One more entity has declined an offer to acquire Whittier School from the Brainerd School District. Essentia Health-St. Joseph’s Medical Center officials recently turned down the offer, Superintendent Steve Razidlo told school leaders at a Facilities Committee meeting Tuesday. That leaves all eyes on the city of Brainerd. The topic will go before the city’s Safety and Public Works Committee for more discussion at its next meeting. The committee will then bring a recommendation forward to the city council.
News circulating that there’s a potential interested buyer in the Wausau Paper facility in Brainerd brings both good and bad news. It’s true — a few companies have expressed interest in acquiring the land and assets, but “all indications have been that there is no potential purchaser that would return the plant to paper production,” said Sheila Haverkamp, executive director of the Brainerd Lakes Area Economic Development Corporation.
A passion for helping people on a local level first got Patrick Wussow into city leadership. It’s that passion that has kept him in the field and landed him with the city of Brainerd as its new administrator. In his second week on the job, Wussow said he’s looking forward to helping the city achieve its strategic goals moving forward. Wussow, who replaced retired City Administrator Theresa Goble, most recently worked as the Aitkin County administrator. Before that, he was city administrator of Big Lake and Tonka Bay, as well as city planner in North Mankato.
Math is tough for freshman Emily Irion. She can’t keep up in class so she zones it all out. But a new initiative at Brainerd High School (BHS) is helping Irion stay on track with the subject. It’s called Warrior Academy. It’s a specialized program that takes students who are having trouble in particular mainstream classes and pulls them into a separate online platform. Warrior Academy is geared mostly toward ninth-graders, though some eighth- and 10th-graders participate.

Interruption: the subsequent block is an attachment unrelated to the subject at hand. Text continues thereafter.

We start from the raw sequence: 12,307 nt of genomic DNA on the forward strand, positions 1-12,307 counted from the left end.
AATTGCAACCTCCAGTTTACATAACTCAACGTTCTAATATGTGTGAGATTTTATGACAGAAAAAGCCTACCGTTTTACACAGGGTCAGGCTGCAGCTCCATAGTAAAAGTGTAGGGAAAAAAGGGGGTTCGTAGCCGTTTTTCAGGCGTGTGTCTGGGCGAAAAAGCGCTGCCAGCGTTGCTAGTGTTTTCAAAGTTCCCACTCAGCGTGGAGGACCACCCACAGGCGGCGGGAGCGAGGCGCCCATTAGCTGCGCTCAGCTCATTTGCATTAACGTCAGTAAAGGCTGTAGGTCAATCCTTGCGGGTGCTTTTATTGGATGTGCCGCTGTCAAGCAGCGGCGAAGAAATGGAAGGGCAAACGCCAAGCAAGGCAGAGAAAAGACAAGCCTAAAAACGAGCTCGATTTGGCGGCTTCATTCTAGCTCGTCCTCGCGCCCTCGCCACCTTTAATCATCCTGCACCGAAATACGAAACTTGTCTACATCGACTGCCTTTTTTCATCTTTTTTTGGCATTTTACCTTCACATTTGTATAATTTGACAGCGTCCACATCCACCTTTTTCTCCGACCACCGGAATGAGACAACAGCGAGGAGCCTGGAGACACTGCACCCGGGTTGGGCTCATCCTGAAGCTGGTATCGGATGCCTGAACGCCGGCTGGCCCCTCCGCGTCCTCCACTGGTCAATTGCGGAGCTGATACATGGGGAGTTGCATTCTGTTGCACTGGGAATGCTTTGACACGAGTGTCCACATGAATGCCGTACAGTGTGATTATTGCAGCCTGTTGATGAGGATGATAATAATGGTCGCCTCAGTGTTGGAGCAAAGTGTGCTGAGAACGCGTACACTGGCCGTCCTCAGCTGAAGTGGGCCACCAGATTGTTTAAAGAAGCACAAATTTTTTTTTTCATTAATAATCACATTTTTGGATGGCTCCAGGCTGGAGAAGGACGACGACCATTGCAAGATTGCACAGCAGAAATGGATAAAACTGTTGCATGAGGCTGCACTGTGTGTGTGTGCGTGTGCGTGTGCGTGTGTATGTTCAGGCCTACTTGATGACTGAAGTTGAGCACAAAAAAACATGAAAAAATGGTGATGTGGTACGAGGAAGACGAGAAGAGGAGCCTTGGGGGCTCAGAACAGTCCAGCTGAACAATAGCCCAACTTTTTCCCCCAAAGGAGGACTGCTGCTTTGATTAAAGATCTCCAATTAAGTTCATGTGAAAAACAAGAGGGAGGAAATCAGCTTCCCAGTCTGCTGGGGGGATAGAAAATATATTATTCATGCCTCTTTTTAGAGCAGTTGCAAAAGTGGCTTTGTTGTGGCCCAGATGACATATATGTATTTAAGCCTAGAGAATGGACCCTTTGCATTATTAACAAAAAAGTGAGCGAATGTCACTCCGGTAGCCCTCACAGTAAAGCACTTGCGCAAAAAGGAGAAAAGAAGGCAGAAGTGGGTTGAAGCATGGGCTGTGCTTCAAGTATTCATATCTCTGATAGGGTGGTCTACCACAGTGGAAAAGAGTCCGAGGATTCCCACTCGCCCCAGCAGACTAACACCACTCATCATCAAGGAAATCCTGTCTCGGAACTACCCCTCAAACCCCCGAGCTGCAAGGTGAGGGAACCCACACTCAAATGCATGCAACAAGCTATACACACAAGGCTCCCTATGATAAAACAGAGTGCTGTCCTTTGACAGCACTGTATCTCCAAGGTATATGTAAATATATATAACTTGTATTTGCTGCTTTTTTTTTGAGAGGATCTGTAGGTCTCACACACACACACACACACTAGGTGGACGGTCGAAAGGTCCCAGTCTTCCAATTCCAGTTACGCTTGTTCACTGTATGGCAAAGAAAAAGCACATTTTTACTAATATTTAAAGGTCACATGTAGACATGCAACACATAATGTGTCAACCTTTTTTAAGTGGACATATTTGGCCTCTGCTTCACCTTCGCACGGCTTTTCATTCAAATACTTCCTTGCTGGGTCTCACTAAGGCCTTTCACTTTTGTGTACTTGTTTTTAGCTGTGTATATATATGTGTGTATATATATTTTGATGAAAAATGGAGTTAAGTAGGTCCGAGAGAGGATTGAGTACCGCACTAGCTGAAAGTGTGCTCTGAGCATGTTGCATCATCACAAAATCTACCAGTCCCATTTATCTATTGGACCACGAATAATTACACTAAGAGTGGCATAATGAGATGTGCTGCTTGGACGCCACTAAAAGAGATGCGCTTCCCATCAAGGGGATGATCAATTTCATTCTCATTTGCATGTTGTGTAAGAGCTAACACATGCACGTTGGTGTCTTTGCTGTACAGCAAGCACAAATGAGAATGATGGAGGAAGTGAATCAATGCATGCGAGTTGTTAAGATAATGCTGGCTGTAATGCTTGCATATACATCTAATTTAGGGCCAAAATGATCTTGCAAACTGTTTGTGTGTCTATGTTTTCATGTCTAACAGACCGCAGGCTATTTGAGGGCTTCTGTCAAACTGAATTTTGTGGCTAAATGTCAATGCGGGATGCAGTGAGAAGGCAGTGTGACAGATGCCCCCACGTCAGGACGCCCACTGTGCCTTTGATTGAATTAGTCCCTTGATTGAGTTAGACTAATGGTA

City officials are now working on a civil process to force the cleanup of an “illegal flea market” on Pine Street. Property owner Chad Ross missed another deadline of Feb. 12 to clean a cluttered yard in Brainerd. Since Ross hasn’t reported to jail, a judge will now need to issue a bench warrant for his arrest, said City Planner Mark Ostgarden.
The due diligence period in regard to the potential purchase of the Wausau dam has been extended so officials can gain legislative approval for acquiring the dam. The Brainerd City Council approved the move at its meeting Tuesday. The official 90-day due diligence period started in November with the signing of the purchase agreement and it was set to expire at the end of the month.
City leaders will further discuss the possibility of acquiring the Whittier school building. The Brainerd City Council made the decision at its meeting Monday. Voting against the motion were council members Mary Koep and Kelly Bevans. The topic will go before the Safety and Public Works Committee for more discussion into options and ideas for the building. Those ideas will be brought back as a recommendation to the whole council in March.
Dale Parks will serve as president of the Brainerd City Council. The council made the unanimous decision at its meeting Tuesday. Parks replaces Bonnie Cumberland, who died recently, leaving the post and her at-large seat vacant. Parks was serving as vice president. The new holder of that position is now Dave Pritschet. Neither position had any other candidates and both Parks and Pritschet received unanimous approval. With leadership roles filled, the council then put a call out to residents to apply for the vacant at-large seat.
Looking at wide-eyed little Caleb Pence, you’d never guess he has suffered through so much. The 7-year-old is the first to bring back a sticker from the doctor’s office for each of his three siblings. He’ll crack a joke to get a smile out of you. But stare a little deeper into those wide eyes and you’ll see the sclera has a blue tint. That’s the first sign of osteogenesis imperfecta, or brittle bone disease. Caleb has broken at least 11 bones that his parents know of, though they’re guessing that number is much higher. He’s broken his leg, arm, pelvis and foot.
Katelyn Strangstalien doesn’t remember what most things look like. But she can still picture her grandparent’s farm house in Houston, Minn.; the fields she ran through as a toddler. She remembers most shapes and colors, most of all dark purple and blue. Strangstalien still remembers her sister’s face — at least what it looked like 15 years ago before she lost her sight. Strangstalien was 3 years old when cancer took her eyes.